Cable / Satellite TV Upgrade: Phone Scam Overview
With the rise of streaming services like Netflix and Hulu, cable TV subscriptions have dropped since 2010. However, the vast majority of Americans (around 83% of households) still pay for some form of paid-cable TV.
However, cable companies in the U.S. have been associated with a myriad of different scams, from overcharging customers to refusing to refund nonsensical charges, and making it impossible for consumers to identify the best deal.
The majority of these scams start with a phone call and some shady customer service practices. The most common phone scam occurs when supposed representatives of your cable company call to offer new deals.
Calls About Television Cable Deals
The most common cable satellite TV phone scam premise is a caller offering deals regarding your existing service. Someone posed as a DirecTV, Dish Network, or similar service, representative will contact you and let you know about a deal they are running where you can get a year's worth of service for very cheap.
The caller will usually offer proof that they are with your cable company by offering a free preview. In order to offer this proof, the caller will ask for your current cable account information. Once they have this information, they will call your cable company with your account information and demand an immediate upgrade on the account. Once they do this, you will see that more channels are available and will presume the person calling you is an actual representative.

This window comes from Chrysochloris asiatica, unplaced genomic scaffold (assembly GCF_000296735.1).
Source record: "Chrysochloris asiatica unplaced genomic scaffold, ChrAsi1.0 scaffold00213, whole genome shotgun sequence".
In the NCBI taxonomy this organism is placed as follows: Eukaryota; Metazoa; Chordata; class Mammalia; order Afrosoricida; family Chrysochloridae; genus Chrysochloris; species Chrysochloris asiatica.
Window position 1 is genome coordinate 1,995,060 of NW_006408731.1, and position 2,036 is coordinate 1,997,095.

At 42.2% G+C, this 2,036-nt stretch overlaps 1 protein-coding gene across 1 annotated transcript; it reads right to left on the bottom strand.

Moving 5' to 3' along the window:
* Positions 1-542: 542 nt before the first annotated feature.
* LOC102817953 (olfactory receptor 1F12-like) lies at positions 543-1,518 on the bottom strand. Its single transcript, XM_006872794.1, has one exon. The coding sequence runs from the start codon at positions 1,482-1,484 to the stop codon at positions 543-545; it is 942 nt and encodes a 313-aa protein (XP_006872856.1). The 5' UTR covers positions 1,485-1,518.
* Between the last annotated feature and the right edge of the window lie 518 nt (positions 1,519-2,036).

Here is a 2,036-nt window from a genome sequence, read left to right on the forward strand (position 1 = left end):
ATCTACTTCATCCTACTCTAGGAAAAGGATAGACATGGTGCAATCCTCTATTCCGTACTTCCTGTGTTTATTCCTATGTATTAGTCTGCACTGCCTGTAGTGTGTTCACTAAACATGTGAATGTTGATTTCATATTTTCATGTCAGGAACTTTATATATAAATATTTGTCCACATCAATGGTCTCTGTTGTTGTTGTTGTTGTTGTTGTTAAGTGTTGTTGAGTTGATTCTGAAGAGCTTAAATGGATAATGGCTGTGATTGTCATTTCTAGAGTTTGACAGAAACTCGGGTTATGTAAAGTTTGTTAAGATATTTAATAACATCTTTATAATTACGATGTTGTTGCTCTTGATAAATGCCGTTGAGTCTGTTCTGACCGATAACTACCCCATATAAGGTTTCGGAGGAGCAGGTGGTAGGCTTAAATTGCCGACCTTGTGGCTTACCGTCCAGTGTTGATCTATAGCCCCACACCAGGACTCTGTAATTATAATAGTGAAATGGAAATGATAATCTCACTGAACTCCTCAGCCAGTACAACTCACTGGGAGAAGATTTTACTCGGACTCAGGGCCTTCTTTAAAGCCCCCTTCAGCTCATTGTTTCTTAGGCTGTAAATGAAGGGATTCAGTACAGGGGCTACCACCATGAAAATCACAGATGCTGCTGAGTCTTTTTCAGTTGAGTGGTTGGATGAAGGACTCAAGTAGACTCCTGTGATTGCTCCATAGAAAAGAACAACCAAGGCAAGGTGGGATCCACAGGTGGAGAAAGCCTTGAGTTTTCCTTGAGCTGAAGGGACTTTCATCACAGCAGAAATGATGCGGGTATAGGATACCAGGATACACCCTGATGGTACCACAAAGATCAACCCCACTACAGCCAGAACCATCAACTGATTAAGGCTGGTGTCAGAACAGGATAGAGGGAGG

After the preview has been shown to you, the supposed representative will tell you that you have to pay the entire yearly subscription up front in order to receive the deal.
They will often request that this one-time payment be made via a pre-paid debit card. This is a major red flag. After this the representative will disappear and no upgrade in service will actually occur.
Similar scams occur when a caller will pose as a rival satellite cable company representative and promise to save you several hundred dollars by switching your cable company. In the majority of cases, there will be no actual savings achieved due to hidden fees and penalties.
Keeping Yourself Safe From This Scam
Remember that no cable representative will ever call and demand immediate payment for any sort of upgrade of service with a pre-paid debit card. It's a good rule of thumb to be weary of unsolicited calls offering to save you hundreds of dollars on your cable bill or change your cable provider to save you money.
Reporting This Scam
Report suspicious calls directly to the cable company that called you and to the Federal Trade Commission (FTC). If there are many reports of scams, the FTC investigates fraudulent companies and fines violators.
If you're unsure whether or not a call could be a scam, you can run a reverse phone lookup on an unknown number using CallerSmart's online white and yellow pages directory or caller ID app for iPhone.